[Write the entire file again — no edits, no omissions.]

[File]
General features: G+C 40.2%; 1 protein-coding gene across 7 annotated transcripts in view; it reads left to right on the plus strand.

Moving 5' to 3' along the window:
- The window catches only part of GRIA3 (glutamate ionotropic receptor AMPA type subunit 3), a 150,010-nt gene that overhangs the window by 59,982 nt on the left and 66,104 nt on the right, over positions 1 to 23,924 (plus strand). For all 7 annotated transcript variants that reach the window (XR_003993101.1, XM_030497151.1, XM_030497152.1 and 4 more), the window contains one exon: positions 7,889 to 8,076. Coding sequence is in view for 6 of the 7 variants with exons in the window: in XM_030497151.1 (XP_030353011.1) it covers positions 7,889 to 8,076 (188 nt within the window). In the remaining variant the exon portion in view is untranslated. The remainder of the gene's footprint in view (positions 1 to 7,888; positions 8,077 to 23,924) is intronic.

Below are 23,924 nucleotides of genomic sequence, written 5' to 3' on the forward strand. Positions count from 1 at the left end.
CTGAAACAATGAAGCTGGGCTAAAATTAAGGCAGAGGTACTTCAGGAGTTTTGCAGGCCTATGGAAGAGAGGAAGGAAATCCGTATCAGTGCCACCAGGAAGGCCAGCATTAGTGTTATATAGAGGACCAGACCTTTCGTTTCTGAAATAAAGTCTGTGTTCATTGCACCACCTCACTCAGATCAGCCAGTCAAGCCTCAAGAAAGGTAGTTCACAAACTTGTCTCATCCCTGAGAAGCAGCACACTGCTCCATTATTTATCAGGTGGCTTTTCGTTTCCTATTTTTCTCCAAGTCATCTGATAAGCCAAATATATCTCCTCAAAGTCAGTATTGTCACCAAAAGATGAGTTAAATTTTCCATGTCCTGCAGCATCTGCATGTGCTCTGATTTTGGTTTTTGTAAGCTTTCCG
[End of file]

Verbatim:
General features: G+C 40.2%; 1 protein-coding gene across 7 annotated transcripts in view; it reads left to right on the plus strand.

Moving 5' to 3' along the window:
- The window catches only part of GRIA3 (glutamate ionotropic receptor AMPA type subunit 3), a 150,010-nt gene that overhangs the window by 59,982 nt on the left and 66,104 nt on the right, over positions 1 to 23,924 (plus strand). For all 7 annotated transcript variants that reach the window (XR_003993101.1, XM_030497151.1, XM_030497152.1 and 4 more), the window contains one exon: positions 7,889 to 8,076. Coding sequence is in view for 6 of the 7 variants with exons in the window: in XM_030497151.1 (XP_030353011.1) it covers positions 7,889 to 8,076 (188 nt within the window). In the remaining variant the exon portion in view is untranslated. The remainder of the gene's footprint in view (positions 1 to 7,888; positions 8,077 to 23,924) is intronic.

Below are 23,924 nucleotides of genomic sequence, written 5' to 3' on the forward strand. Positions count from 1 at the left end.
CTGAAACAATGAAGCTGGGCTAAAATTAAGGCAGAGGTACTTCAGGAGTTTTGCAGGCCTATGGAAGAGAGGAAGGAAATCCGTATCAGTGCCACCAGGAAGGCCAGCATTAGTGTTATATAGAGGACCAGACCTTTCGTTTCTGAAATAAAGTCTGTGTTCATTGCACCACCTCACTCAGATCAGCCAGTCAAGCCTCAAGAAAGGTAGTTCACAAACTTGTCTCATCCCTGAGAAGCAGCACACTGCTCCATTATTTATCAGGTGGCTTTTCGTTTCCTATTTTTCTCCAAGTCATCTGATAAGCCAAATATATCTCCTCAAAGTCAGTATTGTCACCAAAAGATGAGTTAAATTTTCCATGTCCTGCAGCATCTGCATGTGCTCTGATTTTGGTTTTTGTAAGCTTTCCG